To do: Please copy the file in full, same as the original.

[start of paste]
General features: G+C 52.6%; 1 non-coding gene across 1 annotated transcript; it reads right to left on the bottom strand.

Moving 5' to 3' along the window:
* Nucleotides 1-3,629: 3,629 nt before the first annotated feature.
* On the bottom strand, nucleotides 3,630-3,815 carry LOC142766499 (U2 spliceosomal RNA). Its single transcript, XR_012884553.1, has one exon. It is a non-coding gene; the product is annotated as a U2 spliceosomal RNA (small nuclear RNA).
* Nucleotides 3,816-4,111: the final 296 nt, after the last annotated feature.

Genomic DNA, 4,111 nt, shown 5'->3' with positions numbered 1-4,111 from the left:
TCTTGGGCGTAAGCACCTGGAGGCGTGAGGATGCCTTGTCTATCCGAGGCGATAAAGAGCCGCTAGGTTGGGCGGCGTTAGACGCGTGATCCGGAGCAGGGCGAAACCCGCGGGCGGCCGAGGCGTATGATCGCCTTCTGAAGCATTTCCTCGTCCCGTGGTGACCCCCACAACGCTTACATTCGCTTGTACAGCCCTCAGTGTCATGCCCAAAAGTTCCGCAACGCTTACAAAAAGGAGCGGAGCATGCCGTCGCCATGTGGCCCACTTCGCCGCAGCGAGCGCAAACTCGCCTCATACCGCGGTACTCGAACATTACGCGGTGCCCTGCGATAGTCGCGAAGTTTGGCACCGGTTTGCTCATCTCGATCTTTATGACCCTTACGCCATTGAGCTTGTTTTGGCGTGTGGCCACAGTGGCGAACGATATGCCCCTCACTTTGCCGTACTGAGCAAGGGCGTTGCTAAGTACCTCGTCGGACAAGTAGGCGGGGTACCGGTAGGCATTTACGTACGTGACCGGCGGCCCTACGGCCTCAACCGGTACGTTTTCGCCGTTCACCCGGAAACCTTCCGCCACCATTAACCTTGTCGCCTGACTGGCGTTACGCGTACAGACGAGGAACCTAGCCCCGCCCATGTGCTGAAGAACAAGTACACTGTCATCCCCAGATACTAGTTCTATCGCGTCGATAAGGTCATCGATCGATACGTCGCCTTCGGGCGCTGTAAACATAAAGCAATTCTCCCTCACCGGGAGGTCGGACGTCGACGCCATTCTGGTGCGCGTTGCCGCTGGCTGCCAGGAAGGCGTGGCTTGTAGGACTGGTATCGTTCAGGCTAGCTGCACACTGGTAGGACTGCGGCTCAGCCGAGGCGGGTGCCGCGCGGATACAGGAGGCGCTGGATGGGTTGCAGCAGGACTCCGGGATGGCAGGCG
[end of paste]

General features: G+C 52.6%; 1 non-coding gene across 1 annotated transcript; it reads right to left on the bottom strand.

Moving 5' to 3' along the window:
* Nucleotides 1-3,629: 3,629 nt before the first annotated feature.
* On the bottom strand, nucleotides 3,630-3,815 carry LOC142766499 (U2 spliceosomal RNA). Its single transcript, XR_012884553.1, has one exon. It is a non-coding gene; the product is annotated as a U2 spliceosomal RNA (small nuclear RNA).
* Nucleotides 3,816-4,111: the final 296 nt, after the last annotated feature.

Genomic DNA, 4,111 nt, shown 5'->3' with positions numbered 1-4,111 from the left:
TCTTGGGCGTAAGCACCTGGAGGCGTGAGGATGCCTTGTCTATCCGAGGCGATAAAGAGCCGCTAGGTTGGGCGGCGTTAGACGCGTGATCCGGAGCAGGGCGAAACCCGCGGGCGGCCGAGGCGTATGATCGCCTTCTGAAGCATTTCCTCGTCCCGTGGTGACCCCCACAACGCTTACATTCGCTTGTACAGCCCTCAGTGTCATGCCCAAAAGTTCCGCAACGCTTACAAAAAGGAGCGGAGCATGCCGTCGCCATGTGGCCCACTTCGCCGCAGCGAGCGCAAACTCGCCTCATACCGCGGTACTCGAACATTACGCGGTGCCCTGCGATAGTCGCGAAGTTTGGCACCGGTTTGCTCATCTCGATCTTTATGACCCTTACGCCATTGAGCTTGTTTTGGCGTGTGGCCACAGTGGCGAACGATATGCCCCTCACTTTGCCGTACTGAGCAAGGGCGTTGCTAAGTACCTCGTCGGACAAGTAGGCGGGGTACCGGTAGGCATTTACGTACGTGACCGGCGGCCCTACGGCCTCAACCGGTACGTTTTCGCCGTTCACCCGGAAACCTTCCGCCACCATTAACCTTGTCGCCTGACTGGCGTTACGCGTACAGACGAGGAACCTAGCCCCGCCCATGTGCTGAAGAACAAGTACACTGTCATCCCCAGATACTAGTTCTATCGCGTCGATAAGGTCATCGATCGATACGTCGCCTTCGGGCGCTGTAAACATAAAGCAATTCTCCCTCACCGGGAGGTCGGACGTCGACGCCATTCTGGTGCGCGTTGCCGCTGGCTGCCAGGAAGGCGTGGCTTGTAGGACTGGTATCGTTCAGGCTAGCTGCACACTGGTAGGACTGCGGCTCAGCCGAGGCGGGTGCCGCGCGGATACAGGAGGCGCTGGATGGGTTGCAGCAGGACTCCGGGATGGCAGGCG